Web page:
Colin Powell: Big government's ungrateful son

Published August 13, 1996 10:31AM (EDT)


I'm sorry, but I just can't join the fawning parade for retired Gen. Colin Powell. His speech to the Republican National Convention last night -- greeted with the customary oohs and aahs from press and politicians alike -- was absolutely standard Powell. Calculated, safe and hypocritical, much like the man himself.

Predictably, his acolytes in the media wet their drawers when Powell made a passing reference -- so quickly that one barely heard it -- to his belief in abortion rights, affirmative action and tolerance for immigrants before swiftly moving on to the red meat of "government intrusion" and other standard GOP fare. Lost in the thunderous acclaim for the puffed-up soldier was the utter illogic of what he was saying. For what else guarantees such rights and social tolerance but the self-same "government intrusion" that Gen. Powell took such delight in excoriating?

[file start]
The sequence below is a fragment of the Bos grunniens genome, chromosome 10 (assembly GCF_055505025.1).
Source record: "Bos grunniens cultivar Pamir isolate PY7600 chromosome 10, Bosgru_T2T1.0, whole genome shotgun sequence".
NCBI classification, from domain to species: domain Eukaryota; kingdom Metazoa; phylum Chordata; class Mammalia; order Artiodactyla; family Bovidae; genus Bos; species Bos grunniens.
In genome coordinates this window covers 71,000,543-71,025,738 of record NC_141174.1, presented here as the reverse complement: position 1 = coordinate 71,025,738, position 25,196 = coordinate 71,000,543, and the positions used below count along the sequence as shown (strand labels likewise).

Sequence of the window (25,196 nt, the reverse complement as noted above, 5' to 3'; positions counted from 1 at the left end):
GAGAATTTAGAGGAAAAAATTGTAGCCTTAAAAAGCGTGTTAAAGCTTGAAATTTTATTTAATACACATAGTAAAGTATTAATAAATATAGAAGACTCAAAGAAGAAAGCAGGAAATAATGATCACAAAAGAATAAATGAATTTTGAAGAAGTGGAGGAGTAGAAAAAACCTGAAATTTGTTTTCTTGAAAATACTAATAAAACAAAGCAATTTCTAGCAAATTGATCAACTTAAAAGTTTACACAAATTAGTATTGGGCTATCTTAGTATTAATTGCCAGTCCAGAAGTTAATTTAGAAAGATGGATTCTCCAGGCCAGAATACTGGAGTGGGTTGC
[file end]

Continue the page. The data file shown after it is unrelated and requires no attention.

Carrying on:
The good general also reminded us of the inequalities and discrimination still extant in American society, again forgetting that the only effective instruments against such sins have been employed by intrusive government, and, since World War II, by intrusive Democratic governments. It was a Democratic president, Harry Truman, who began the long tortuous process of integrating the U.S. army (without which Colin Powell would likely not have been bathed in the spotlight in San Diego last night); and it was Democratic presidents who launched the civil rights programs and the anti-poverty programs that Powell's fellow Republicans have devoted every waking minute to destroying.

But then, Gen. Powell has long enjoyed the fruits of other people's labors. Hardly an up-from-the-ranks "soldier's soldier," Powell was the consummate Pentagon insider, skillfully maneuvering himself into the graces of those who could do him good -- Caspar Weinberger, Ronald Reagan and George Bush, among others -- who just happened to be Republicans. Never one for the perils of the private sector -- the glories of which he spent so much time extolling last night -- Powell has relied, totally and exclusively, for his paychecks and prestige upon the kindness of big government.